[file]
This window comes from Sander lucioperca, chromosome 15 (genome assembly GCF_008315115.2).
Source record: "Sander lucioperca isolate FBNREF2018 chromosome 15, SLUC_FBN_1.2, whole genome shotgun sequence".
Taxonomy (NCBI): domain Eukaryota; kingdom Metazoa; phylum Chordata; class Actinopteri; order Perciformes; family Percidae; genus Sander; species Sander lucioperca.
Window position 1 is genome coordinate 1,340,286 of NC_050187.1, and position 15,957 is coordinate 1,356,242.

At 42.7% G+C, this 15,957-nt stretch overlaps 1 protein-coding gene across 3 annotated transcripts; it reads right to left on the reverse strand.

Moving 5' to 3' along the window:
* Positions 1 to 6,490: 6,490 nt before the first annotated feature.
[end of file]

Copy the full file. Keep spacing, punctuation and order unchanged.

This window comes from Sander lucioperca, chromosome 15 (genome assembly GCF_008315115.2).
Source record: "Sander lucioperca isolate FBNREF2018 chromosome 15, SLUC_FBN_1.2, whole genome shotgun sequence".
Taxonomy (NCBI): domain Eukaryota; kingdom Metazoa; phylum Chordata; class Actinopteri; order Perciformes; family Percidae; genus Sander; species Sander lucioperca.
Window position 1 is genome coordinate 1,340,286 of NC_050187.1, and position 15,957 is coordinate 1,356,242.

At 42.7% G+C, this 15,957-nt stretch overlaps 1 protein-coding gene across 3 annotated transcripts; it reads right to left on the reverse strand.

Moving 5' to 3' along the window:
* Positions 1 to 6,490: 6,490 nt before the first annotated feature.